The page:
Tag Archives: abstract

Art I Like: Henri Matisse

I already blogged about Matisse, after my trip to the Met Museum a few months ago. I’ve been pinning his work over and over again.

Matisse pinned from ArtStack
Matisse pinned from nevsepic.com.ua
Matisse pinned from plus.google.com

I really like how he is able to abstract his work and ‘flatten’ form into shapes that are reminiscent of pattern. In this book I got from Le Souk Le Souk, it describes how inspired he was from his trip to Morocco– and it shows!

He flattens space but it still makes sense as a cohesive space because the color and the line weight guide you from foreground to background. It’s very skillfully done.  It reminds me of when Web 2.0 came out and everything had a drop shadow on it. There is dimensionality while still being flat….it’s 2.5 D.

He said, “It is the beginning of my expression with color, with blacks and their contrasts.” The painting’s black ground separates the three parts, but black unites them, too, by working its way into various areas of each part. The black, though it serves to depict deep shadow, also refers to light. Matisse wrote of a contemporaneous painting, “I began to use black as a color of light and not as a color of darkness.”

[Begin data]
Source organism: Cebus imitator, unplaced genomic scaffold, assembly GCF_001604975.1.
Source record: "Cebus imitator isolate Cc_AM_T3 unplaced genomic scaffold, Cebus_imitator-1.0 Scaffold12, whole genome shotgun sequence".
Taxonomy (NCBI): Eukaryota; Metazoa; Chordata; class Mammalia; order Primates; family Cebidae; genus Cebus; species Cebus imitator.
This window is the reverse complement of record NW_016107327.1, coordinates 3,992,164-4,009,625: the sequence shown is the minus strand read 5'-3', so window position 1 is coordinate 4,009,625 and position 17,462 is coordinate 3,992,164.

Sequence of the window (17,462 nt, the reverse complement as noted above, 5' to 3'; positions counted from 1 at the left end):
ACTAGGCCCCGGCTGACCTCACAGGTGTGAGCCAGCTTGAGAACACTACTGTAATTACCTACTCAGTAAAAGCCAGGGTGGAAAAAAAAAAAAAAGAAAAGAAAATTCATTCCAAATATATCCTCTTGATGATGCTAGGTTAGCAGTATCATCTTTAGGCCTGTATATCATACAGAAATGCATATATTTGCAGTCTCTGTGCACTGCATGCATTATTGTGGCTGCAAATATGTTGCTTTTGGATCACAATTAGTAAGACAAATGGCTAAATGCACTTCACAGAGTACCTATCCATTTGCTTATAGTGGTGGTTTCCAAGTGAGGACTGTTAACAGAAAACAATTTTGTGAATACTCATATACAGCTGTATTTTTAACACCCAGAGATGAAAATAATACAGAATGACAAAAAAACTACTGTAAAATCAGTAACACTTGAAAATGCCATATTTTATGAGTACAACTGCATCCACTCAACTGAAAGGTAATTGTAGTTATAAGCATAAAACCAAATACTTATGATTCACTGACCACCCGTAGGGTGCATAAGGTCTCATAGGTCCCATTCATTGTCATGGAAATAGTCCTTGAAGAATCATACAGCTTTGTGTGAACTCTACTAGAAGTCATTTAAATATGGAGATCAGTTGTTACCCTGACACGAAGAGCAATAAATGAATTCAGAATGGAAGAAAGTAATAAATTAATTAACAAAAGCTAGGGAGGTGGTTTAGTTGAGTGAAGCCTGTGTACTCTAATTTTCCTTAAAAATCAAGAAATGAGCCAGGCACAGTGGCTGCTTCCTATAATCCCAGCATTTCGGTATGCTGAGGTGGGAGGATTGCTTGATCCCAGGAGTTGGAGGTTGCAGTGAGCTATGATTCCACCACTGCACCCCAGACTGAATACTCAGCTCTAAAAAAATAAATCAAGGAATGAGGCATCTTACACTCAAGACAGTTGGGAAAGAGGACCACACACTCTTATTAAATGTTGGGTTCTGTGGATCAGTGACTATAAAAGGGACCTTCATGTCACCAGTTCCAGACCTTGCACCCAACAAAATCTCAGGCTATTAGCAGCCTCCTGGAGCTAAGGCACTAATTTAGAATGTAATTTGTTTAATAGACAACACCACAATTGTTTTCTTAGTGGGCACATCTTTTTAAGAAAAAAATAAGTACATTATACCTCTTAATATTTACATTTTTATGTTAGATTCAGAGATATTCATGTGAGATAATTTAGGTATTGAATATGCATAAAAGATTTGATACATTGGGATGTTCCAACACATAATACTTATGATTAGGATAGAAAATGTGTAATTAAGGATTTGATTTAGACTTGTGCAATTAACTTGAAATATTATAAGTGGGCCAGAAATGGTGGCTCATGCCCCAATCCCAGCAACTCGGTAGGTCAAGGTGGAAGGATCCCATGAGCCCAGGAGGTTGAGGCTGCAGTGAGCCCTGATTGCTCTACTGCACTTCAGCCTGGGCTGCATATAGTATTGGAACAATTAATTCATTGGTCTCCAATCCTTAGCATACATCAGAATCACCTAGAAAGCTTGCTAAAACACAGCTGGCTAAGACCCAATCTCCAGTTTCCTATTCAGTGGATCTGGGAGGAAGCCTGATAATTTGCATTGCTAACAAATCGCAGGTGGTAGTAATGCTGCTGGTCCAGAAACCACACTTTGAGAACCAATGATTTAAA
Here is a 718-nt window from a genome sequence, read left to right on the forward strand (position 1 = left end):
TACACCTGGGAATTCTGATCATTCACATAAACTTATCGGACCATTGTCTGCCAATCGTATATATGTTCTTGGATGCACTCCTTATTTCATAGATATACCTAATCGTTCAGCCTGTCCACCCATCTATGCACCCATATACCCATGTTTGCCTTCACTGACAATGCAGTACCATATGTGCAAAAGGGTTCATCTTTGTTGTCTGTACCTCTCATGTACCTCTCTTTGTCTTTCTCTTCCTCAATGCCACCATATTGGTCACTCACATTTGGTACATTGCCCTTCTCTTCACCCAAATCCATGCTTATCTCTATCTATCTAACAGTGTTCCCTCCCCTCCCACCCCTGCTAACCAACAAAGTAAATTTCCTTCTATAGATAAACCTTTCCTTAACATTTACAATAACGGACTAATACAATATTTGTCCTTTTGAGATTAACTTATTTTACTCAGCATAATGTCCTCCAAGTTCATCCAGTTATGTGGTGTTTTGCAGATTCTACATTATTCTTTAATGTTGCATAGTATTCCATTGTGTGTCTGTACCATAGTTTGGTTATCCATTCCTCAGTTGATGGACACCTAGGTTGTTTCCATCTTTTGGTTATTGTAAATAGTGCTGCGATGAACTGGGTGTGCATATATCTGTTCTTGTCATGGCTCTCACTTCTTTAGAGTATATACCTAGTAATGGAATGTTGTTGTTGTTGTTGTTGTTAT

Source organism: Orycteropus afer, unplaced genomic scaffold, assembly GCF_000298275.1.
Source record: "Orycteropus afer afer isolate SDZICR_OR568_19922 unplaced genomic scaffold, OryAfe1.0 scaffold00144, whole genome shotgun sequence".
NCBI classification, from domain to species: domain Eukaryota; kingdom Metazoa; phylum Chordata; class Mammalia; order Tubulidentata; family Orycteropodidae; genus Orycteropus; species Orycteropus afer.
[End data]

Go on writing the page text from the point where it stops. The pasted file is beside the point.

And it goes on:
I’m inspired by his skill and am going to explore color, line, and pattern in my work in an abstracted but flattened space…particularly in watercolor.

#crocosmia #lily #watercolor #art #artistsoninstagram

A photo posted by Betsyness Art Studio (@betsynessartstudiocollection) on

 

Fall foliage mixed media on paper 12x16

 

Inspiration From the new Whitney: Willem de Kooning

Willem de Kooning, Woman and Bicycle @ The Whitney

The new Whitney Museum looks like Boston’s ICA and is similarly situated near the water on Manhattan’s west side near the High Line. I was kind of disappointed by the lack of exhibits for the amount that I paid, but their permanent collection was quite good. It rained when I went but they also have a very nice observation deck and cafe on the top floor.

I really liked this information provided by the Whitney curators:

Willem de Kooning never believed that abstraction and representation were mutually exclusive. As he stated: “I’m not interested in ‘abstracting’ or taking things out or reducing painting to design, form, line, and color. I paint this way because I can keep putting more things in it–drama, anger, pain, love, a figure, a horse, my ideas about space. Through your eyes it again becomes an emotion or idea.”

This de Kooning painting was large at 76 1/2 × 49 1/8 in. Some questions that I ask myself are: how do I know when I’m done, and is this piece professional, museum quality. It’s interesting to see the bare linen exposed at the edges with the staples showing and no frame or glass.

A lot of paintings now will have a solid color painted on the edges to provide a more polished look. I usually think of linen as suitable for fine glazing techniques but de Kooning had no problem with applying his oil paint thick in many locations.

Close snapshots of various parts of the painting look like they could be their own abstract painting.

He also used vivid, saturated pastel colors but the painting is balanced by the black and the grey of the raw linen. I wonder how he  treated his linen. It doesn’t look like used any white gesso, which is normally used to protect the supporting material of canvas or linen from the oil paint. I too like the color of raw linen better than  the very white gesso.